This June, Northampton Community College (NCC) received a $100,000 grant from the United States Department of Agriculture (USDA) to serve agricultural producers and rural small businesses throughout Pennsylvania by providing on-site renewable energy assessments through the Emerging Technology Applications Center (ETAC) at the college. The ETAC team at NCC will travel across Pennsylvania aiming to provide at least 26 businesses with economic and technical assessments unique to their operations, facilities, and equipment.  

The goal is to help businesses reduce their costs and carbon footprint. In some cases, especially with big farm landowners, there is an opportunity to generate so much energy they can sell it back to the power grid. Businesses will be provided with a report describing how renewable energy conversion can result in lower operating costs and improved sustainability.  

Alternative energy sources can come from geothermal, solar photovoltaics, thermal solar, wind turbines, biodigesters and more, with solar being the most popular option. As an example, a biodigester works by taking natural material, such as manure, breaking that down to give off methane gas, which in turn, can be used to generate electric energy.  

A business can choose to implement an alternative energy source, and the USDA could provide funding for up to half the installed cost to accelerate the deployment of the technology. There are guidelines, however, and the organization must have 50% of income coming from agriculture production or must be a rural small business to be eligible for the USDA assistance.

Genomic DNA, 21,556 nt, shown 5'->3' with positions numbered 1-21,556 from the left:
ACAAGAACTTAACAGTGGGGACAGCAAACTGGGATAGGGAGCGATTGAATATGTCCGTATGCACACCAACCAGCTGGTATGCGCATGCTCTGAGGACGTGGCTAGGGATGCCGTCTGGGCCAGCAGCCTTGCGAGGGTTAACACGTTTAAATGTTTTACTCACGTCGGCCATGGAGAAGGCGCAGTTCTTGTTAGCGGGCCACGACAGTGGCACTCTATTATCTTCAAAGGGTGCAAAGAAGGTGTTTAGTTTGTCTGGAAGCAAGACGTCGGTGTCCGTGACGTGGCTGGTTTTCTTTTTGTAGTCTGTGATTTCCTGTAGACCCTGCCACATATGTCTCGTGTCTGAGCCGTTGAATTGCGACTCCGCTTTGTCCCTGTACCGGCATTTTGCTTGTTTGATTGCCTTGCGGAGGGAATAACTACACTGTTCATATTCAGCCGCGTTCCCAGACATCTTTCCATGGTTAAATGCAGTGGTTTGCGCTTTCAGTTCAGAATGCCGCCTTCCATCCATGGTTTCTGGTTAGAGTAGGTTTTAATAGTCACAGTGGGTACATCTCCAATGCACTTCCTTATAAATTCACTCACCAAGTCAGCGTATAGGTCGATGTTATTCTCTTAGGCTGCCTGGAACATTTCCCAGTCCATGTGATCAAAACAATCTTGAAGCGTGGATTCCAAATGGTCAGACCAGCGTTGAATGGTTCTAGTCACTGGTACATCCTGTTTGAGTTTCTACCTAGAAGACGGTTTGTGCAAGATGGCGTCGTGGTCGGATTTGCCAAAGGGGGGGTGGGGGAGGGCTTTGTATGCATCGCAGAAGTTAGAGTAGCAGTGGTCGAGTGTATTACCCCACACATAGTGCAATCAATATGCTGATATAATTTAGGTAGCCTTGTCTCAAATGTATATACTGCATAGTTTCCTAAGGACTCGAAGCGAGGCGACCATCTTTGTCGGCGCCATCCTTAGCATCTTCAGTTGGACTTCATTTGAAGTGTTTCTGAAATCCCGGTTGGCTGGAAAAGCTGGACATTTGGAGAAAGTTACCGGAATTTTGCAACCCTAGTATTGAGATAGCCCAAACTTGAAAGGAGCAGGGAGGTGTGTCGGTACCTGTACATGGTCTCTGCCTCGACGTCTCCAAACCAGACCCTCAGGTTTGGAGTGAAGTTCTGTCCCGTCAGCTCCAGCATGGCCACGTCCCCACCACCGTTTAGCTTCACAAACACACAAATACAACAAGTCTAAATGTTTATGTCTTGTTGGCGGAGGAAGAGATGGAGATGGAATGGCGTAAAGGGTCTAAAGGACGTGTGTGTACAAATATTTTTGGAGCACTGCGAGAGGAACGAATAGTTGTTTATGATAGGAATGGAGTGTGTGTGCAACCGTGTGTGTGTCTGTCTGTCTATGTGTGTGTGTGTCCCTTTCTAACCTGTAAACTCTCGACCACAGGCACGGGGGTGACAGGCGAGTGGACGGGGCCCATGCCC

Dr. John Barkanic, ETAC consultant at NCC, said, “We can help businesses by offering expertise and knowledge on how they can implement an alternative energy source should they so choose,” noting that some businesses may simply want to make energy efficiency upgrades, which the grant funding may cover, such as HVAC, insulation, lighting, and replacing inefficient electrical equipment. 

“This grant has been awarded to the college in the past and was awarded again because there is still more work to be done,” said Barkanic, and with three engineering degrees, a doctorate in chemistry, and a wealth of knowledge in the field, he’s poised and ready to help.  

“We will assist in energy reduction efforts wherever possible. We want the businesses to feel like there’s someone who can help them through this maze, which can be difficult to navigate. Most businesses don’t have current technical background on this subject, and we come in to help clarify and demystify the process.”  

For more information on ETAC and our grant programs, please visit